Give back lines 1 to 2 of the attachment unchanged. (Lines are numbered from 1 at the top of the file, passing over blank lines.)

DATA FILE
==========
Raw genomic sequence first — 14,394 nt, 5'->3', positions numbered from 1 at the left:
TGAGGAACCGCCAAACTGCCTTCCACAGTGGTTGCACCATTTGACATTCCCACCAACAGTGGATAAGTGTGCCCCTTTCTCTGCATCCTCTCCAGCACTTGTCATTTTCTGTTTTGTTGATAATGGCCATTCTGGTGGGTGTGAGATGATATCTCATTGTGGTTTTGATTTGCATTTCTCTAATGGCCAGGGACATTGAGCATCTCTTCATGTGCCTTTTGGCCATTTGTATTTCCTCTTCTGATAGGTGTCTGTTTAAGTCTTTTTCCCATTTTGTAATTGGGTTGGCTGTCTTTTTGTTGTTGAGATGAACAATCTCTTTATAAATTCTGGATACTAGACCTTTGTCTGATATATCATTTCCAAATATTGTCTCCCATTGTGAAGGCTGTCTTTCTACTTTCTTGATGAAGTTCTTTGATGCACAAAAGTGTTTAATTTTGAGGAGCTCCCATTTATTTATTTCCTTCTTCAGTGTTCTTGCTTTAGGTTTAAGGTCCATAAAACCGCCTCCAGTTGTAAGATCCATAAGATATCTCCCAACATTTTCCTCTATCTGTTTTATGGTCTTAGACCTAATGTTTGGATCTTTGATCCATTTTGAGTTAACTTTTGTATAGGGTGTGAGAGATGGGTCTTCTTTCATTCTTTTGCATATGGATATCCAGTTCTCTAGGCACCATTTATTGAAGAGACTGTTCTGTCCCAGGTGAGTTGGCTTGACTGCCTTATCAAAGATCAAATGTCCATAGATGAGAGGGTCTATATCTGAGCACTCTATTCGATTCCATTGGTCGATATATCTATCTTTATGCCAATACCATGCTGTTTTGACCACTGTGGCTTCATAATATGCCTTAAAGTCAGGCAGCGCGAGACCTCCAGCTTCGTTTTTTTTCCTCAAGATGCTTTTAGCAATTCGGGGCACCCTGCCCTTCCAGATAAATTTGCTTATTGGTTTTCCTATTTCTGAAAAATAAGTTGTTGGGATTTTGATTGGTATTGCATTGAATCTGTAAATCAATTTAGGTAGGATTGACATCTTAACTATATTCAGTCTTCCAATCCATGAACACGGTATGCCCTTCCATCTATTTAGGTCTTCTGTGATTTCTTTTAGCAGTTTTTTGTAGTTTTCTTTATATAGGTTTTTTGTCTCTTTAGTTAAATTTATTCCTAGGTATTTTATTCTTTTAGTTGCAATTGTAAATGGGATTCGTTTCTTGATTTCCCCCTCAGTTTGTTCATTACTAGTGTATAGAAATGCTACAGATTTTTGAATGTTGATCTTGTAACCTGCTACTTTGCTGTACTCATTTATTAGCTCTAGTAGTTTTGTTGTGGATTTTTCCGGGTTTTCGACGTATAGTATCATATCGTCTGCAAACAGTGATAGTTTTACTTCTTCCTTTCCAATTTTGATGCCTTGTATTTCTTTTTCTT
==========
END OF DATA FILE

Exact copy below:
Raw genomic sequence first — 14,394 nt, 5'->3', positions numbered from 1 at the left:
TGAGGAACCGCCAAACTGCCTTCCACAGTGGTTGCACCATTTGACATTCCCACCAACAGTGGATAAGTGTGCCCCTTTCTCTGCATCCTCTCCAGCACTTGTCATTTTCTGTTTTGTTGATAATGGCCATTCTGGTGGGTGTGAGATGATATCTCATTGTGGTTTTGATTTGCATTTCTCTAATGGCCAGGGACATTGAGCATCTCTTCATGTGCCTTTTGGCCATTTGTATTTCCTCTTCTGATAGGTGTCTGTTTAAGTCTTTTTCCCATTTTGTAATTGGGTTGGCTGTCTTTTTGTTGTTGAGATGAACAATCTCTTTATAAATTCTGGATACTAGACCTTTGTCTGATATATCATTTCCAAATATTGTCTCCCATTGTGAAGGCTGTCTTTCTACTTTCTTGATGAAGTTCTTTGATGCACAAAAGTGTTTAATTTTGAGGAGCTCCCATTTATTTATTTCCTTCTTCAGTGTTCTTGCTTTAGGTTTAAGGTCCATAAAACCGCCTCCAGTTGTAAGATCCATAAGATATCTCCCAACATTTTCCTCTATCTGTTTTATGGTCTTAGACCTAATGTTTGGATCTTTGATCCATTTTGAGTTAACTTTTGTATAGGGTGTGAGAGATGGGTCTTCTTTCATTCTTTTGCATATGGATATCCAGTTCTCTAGGCACCATTTATTGAAGAGACTGTTCTGTCCCAGGTGAGTTGGCTTGACTGCCTTATCAAAGATCAAATGTCCATAGATGAGAGGGTCTATATCTGAGCACTCTATTCGATTCCATTGGTCGATATATCTATCTTTATGCCAATACCATGCTGTTTTGACCACTGTGGCTTCATAATATGCCTTAAAGTCAGGCAGCGCGAGACCTCCAGCTTCGTTTTTTTTCCTCAAGATGCTTTTAGCAATTCGGGGCACCCTGCCCTTCCAGATAAATTTGCTTATTGGTTTTCCTATTTCTGAAAAATAAGTTGTTGGGATTTTGATTGGTATTGCATTGAATCTGTAAATCAATTTAGGTAGGATTGACATCTTAACTATATTCAGTCTTCCAATCCATGAACACGGTATGCCCTTCCATCTATTTAGGTCTTCTGTGATTTCTTTTAGCAGTTTTTTGTAGTTTTCTTTATATAGGTTTTTTGTCTCTTTAGTTAAATTTATTCCTAGGTATTTTATTCTTTTAGTTGCAATTGTAAATGGGATTCGTTTCTTGATTTCCCCCTCAGTTTGTTCATTACTAGTGTATAGAAATGCTACAGATTTTTGAATGTTGATCTTGTAACCTGCTACTTTGCTGTACTCATTTATTAGCTCTAGTAGTTTTGTTGTGGATTTTTCCGGGTTTTCGACGTATAGTATCATATCGTCTGCAAACAGTGATAGTTTTACTTCTTCCTTTCCAATTTTGATGCCTTGTATTTCTTTTTCTT